Assyrtiko, pronounced “A seer’ tee ko“, is a high quality green grape native to Greece, with its roots supposedly on the island of Santorini.

Growing on the volcanic soil of Santorini it produces a full-bodied, fruity wine with aromas of predominantly lemon, and with notable minerality levels.

Acidity levels are high, also when grown in warm climates, and it has even been called the Chablis of Southern Europe.

There are numerous vineyards with old vines, counting seventy years and older. An interesting fact is that several of these are phylloxera resistant, most likely thanks to the sand rich soil, mixed with pumice and kaolnite. Never-the-less, these vines are self-rooting, e.g. they have not had to be grafted to new, phylloxera resistant root stocks.

When grown in other regions Assyrtiko presents itself with less minerals and more fruity aromas.

There are reports of more and more varietal Assyrtiko wines reaching the international market. Some Santorini Assyrtiko wines are called Nikteri. This indicates that they are 100% Assyrtiko, produced from over-matured grapes from selected vineyards at some altitude (up to 300 m/1,000 ft).

The grapes have had skin contact for twelve hours after crushing, then being fermented at 18°C/64°F. After left for ageing in oak barrels for twelve months, you will find a wine that is yellow golden in colour. Its aromas are of ripe stone fruits, oriental spices and with good minerality.

The wine has good structure with a very nice balance between acidity and tannins. Nikteri wines are very good for storing, potentially up to ten years.

Together with the aromatic varieties Aidani and Athiri Aspro, Assyrtiko can also be used to produce a naturally sweet wine called “Vinsanto”. This has nothing to do with the Vin Santo wines of Italy, but is a play with words, e.g. it is a wine from SANTOrini.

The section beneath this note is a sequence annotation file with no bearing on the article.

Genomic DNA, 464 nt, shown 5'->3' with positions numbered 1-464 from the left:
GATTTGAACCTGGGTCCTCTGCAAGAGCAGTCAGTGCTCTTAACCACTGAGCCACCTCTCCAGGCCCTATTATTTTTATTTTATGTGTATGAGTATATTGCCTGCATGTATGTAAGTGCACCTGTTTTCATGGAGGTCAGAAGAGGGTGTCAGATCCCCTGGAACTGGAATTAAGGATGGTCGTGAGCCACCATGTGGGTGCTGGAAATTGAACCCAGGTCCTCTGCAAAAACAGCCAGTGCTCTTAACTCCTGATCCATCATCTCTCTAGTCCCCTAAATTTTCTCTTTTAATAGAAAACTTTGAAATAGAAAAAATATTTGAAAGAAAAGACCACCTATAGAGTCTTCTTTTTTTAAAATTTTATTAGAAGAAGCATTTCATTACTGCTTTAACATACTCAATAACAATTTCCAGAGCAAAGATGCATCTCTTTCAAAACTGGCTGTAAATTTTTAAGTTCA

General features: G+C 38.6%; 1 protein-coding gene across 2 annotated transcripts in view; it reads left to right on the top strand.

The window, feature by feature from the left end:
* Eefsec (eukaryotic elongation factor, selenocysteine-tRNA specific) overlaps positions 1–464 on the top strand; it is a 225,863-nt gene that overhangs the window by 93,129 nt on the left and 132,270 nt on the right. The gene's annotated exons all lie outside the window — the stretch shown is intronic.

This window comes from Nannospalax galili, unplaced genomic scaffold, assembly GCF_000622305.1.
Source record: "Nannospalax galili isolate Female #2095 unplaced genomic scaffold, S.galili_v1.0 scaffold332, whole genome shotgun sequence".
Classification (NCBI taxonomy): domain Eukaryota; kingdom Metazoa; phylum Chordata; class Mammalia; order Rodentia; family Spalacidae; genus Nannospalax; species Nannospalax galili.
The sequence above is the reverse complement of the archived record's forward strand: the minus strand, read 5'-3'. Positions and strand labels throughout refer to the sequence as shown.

Food pairing
In general, an Assyrtiko wine pairs very well with fish, shellfish, white meat, lamb and pork. Serve at 8°C/46°F10°C/50°F .

If you manage to get hold of a Nikteri wine, you can expect it to pair well also with game meat, as well as with a mature full fat cheese. Serve at 10°C/50°F11°C/52°F.

Where is it grown?
There are no reports of Assyrtiko being planted outside Greece. With its 902 ha/2,229 ac, it placed itself as the sixteenth most planted grape in Greece in 2010. This acreage indicates a net loss in plantings of 204 ha/504 ac between 2000 and 2010.

In spite of loosing ground in its heartland Santorini (twenty-seven percent less, 245 ha/605 ac, in ten years), plantings in this region, the Greek Aegean Islands, still constitute seventy-five percent of the grape’s total plantings in Greece.

Furthermore, Assyrtiko plantings are increasing in regions on the mainland, such as Kentriki Makedonia in the north, Thraki in north east, and Attiki, the region surrounding Athens.

It is quite likely that Assyrtiko is native to the Greek Aegean islands. No viable genetic proof of any other linkage has so far been shown.

The Santorinian “Vinsanto” can reportedly be dated some 1500 years back in the eastern part of the Mediterranean.